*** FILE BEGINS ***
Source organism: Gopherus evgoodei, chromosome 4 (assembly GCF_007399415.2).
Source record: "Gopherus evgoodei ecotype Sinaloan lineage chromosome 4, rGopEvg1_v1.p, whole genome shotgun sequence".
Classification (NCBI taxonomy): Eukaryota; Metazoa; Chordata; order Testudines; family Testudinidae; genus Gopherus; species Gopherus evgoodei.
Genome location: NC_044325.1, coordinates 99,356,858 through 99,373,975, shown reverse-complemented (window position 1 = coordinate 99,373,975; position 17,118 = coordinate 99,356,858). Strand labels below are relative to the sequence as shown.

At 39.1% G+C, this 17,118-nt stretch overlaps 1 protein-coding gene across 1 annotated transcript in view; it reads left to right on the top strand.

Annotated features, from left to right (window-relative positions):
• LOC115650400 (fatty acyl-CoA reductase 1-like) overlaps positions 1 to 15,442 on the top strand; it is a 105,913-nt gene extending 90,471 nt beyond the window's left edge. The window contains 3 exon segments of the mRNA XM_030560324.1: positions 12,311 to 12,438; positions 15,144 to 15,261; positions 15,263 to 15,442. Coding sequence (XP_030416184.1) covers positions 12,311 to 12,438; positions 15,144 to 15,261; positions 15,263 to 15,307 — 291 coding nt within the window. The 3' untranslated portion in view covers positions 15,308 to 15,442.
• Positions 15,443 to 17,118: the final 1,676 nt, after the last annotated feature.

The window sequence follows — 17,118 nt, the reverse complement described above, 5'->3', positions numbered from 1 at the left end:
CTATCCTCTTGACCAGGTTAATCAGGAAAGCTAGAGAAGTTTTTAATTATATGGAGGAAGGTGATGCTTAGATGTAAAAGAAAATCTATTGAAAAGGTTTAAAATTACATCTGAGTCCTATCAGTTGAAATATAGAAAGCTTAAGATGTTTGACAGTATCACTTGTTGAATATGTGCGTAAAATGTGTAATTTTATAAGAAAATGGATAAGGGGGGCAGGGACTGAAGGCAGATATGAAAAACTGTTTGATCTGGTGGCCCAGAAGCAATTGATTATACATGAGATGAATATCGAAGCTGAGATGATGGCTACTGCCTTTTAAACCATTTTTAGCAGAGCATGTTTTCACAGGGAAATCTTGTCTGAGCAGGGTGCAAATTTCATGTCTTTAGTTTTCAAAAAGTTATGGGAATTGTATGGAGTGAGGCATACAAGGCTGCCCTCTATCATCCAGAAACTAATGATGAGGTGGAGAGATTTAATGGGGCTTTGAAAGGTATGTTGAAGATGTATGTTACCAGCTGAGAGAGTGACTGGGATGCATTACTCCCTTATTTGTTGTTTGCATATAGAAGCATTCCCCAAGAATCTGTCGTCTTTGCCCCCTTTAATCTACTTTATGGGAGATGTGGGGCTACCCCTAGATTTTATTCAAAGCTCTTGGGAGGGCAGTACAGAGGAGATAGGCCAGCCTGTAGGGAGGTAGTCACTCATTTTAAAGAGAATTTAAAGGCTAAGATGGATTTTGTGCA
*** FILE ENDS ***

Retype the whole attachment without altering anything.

Source organism: Gopherus evgoodei, chromosome 4 (assembly GCF_007399415.2).
Source record: "Gopherus evgoodei ecotype Sinaloan lineage chromosome 4, rGopEvg1_v1.p, whole genome shotgun sequence".
Classification (NCBI taxonomy): Eukaryota; Metazoa; Chordata; order Testudines; family Testudinidae; genus Gopherus; species Gopherus evgoodei.
Genome location: NC_044325.1, coordinates 99,356,858 through 99,373,975, shown reverse-complemented (window position 1 = coordinate 99,373,975; position 17,118 = coordinate 99,356,858). Strand labels below are relative to the sequence as shown.

At 39.1% G+C, this 17,118-nt stretch overlaps 1 protein-coding gene across 1 annotated transcript in view; it reads left to right on the top strand.

Annotated features, from left to right (window-relative positions):
• LOC115650400 (fatty acyl-CoA reductase 1-like) overlaps positions 1 to 15,442 on the top strand; it is a 105,913-nt gene extending 90,471 nt beyond the window's left edge. The window contains 3 exon segments of the mRNA XM_030560324.1: positions 12,311 to 12,438; positions 15,144 to 15,261; positions 15,263 to 15,442. Coding sequence (XP_030416184.1) covers positions 12,311 to 12,438; positions 15,144 to 15,261; positions 15,263 to 15,307 — 291 coding nt within the window. The 3' untranslated portion in view covers positions 15,308 to 15,442.
• Positions 15,443 to 17,118: the final 1,676 nt, after the last annotated feature.

The window sequence follows — 17,118 nt, the reverse complement described above, 5'->3', positions numbered from 1 at the left end:
CTATCCTCTTGACCAGGTTAATCAGGAAAGCTAGAGAAGTTTTTAATTATATGGAGGAAGGTGATGCTTAGATGTAAAAGAAAATCTATTGAAAAGGTTTAAAATTACATCTGAGTCCTATCAGTTGAAATATAGAAAGCTTAAGATGTTTGACAGTATCACTTGTTGAATATGTGCGTAAAATGTGTAATTTTATAAGAAAATGGATAAGGGGGGCAGGGACTGAAGGCAGATATGAAAAACTGTTTGATCTGGTGGCCCAGAAGCAATTGATTATACATGAGATGAATATCGAAGCTGAGATGATGGCTACTGCCTTTTAAACCATTTTTAGCAGAGCATGTTTTCACAGGGAAATCTTGTCTGAGCAGGGTGCAAATTTCATGTCTTTAGTTTTCAAAAAGTTATGGGAATTGTATGGAGTGAGGCATACAAGGCTGCCCTCTATCATCCAGAAACTAATGATGAGGTGGAGAGATTTAATGGGGCTTTGAAAGGTATGTTGAAGATGTATGTTACCAGCTGAGAGAGTGACTGGGATGCATTACTCCCTTATTTGTTGTTTGCATATAGAAGCATTCCCCAAGAATCTGTCGTCTTTGCCCCCTTTAATCTACTTTATGGGAGATGTGGGGCTACCCCTAGATTTTATTCAAAGCTCTTGGGAGGGCAGTACAGAGGAGATAGGCCAGCCTGTAGGGAGGTAGTCACTCATTTTAAAGAGAATTTAAAGGCTAAGATGGATTTTGTGCA